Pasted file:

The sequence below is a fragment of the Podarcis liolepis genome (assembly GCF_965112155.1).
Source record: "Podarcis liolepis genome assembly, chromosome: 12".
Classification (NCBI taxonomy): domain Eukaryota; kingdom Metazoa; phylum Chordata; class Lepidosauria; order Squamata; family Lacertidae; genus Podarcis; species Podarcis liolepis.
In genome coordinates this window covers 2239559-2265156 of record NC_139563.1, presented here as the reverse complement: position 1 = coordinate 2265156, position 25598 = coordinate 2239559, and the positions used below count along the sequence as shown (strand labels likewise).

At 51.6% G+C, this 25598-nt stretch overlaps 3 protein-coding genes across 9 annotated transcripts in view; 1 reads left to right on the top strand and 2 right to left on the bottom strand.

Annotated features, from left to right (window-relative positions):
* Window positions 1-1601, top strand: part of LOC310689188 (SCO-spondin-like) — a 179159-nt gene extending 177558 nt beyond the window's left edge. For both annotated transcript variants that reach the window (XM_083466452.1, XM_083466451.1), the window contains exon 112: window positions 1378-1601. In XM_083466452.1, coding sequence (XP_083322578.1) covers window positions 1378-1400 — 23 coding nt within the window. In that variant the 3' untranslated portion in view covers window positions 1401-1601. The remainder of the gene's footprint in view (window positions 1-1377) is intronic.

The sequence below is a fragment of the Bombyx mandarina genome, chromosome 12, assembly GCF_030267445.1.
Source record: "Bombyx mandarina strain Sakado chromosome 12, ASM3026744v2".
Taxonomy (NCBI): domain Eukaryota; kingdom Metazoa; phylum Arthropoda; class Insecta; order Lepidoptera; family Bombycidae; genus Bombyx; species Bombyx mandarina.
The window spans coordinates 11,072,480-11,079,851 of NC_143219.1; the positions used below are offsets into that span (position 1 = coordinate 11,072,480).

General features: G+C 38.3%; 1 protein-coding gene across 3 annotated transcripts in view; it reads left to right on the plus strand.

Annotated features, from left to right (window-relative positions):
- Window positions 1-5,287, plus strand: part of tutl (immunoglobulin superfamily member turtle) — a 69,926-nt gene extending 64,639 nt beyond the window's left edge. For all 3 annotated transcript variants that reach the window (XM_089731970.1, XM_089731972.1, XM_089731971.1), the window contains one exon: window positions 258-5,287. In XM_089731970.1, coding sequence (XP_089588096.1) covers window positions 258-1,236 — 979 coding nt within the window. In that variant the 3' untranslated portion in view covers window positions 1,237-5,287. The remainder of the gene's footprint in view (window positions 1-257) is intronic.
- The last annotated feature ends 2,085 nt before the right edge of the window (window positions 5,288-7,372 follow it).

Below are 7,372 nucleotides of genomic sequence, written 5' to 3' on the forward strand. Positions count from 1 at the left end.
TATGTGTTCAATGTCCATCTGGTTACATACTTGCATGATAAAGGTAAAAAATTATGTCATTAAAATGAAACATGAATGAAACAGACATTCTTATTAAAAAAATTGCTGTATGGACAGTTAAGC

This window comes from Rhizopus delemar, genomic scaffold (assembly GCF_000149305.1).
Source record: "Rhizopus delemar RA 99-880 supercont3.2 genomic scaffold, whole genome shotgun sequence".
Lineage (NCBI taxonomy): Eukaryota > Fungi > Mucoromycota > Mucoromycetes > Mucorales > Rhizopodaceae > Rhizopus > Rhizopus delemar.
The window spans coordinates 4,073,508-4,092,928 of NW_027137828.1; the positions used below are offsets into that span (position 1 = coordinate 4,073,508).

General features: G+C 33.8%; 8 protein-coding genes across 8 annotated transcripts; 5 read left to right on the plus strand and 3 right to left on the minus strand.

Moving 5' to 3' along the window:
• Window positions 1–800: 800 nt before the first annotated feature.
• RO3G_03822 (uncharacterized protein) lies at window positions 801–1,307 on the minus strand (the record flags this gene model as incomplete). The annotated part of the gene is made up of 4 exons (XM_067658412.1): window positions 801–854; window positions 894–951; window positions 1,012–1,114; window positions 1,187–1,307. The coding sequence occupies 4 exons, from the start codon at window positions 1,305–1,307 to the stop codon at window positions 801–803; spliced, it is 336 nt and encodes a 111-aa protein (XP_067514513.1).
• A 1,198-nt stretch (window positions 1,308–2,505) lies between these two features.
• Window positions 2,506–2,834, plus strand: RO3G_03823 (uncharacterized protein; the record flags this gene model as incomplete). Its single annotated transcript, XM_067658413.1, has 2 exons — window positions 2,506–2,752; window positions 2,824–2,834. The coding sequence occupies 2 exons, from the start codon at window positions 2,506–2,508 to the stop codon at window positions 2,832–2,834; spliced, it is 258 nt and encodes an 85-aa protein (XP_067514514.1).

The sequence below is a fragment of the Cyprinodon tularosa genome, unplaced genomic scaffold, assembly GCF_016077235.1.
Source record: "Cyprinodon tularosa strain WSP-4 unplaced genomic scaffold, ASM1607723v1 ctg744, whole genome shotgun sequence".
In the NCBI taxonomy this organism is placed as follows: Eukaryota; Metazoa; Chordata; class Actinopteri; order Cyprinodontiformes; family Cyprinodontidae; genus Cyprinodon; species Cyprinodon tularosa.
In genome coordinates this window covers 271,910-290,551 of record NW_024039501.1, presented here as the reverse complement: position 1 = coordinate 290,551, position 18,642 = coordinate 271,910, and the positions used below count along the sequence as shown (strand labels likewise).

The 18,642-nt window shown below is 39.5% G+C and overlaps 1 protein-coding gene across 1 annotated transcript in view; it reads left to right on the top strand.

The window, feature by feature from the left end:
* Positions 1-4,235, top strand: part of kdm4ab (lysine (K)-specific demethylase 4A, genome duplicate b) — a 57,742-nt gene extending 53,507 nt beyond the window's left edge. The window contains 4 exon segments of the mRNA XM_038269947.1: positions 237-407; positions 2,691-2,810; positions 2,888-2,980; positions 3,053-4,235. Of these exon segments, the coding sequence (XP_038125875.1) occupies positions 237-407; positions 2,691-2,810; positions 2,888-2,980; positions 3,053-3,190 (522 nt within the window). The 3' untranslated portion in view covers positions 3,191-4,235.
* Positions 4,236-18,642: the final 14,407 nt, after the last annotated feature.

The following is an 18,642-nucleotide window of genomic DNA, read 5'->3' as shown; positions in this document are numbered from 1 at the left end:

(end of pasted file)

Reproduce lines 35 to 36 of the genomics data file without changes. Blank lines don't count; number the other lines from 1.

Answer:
* Positions 4,236-18,642: the final 14,407 nt, after the last annotated feature.

The following is an 18,642-nucleotide window of genomic DNA, read 5'->3' as shown; positions in this document are numbered from 1 at the left end: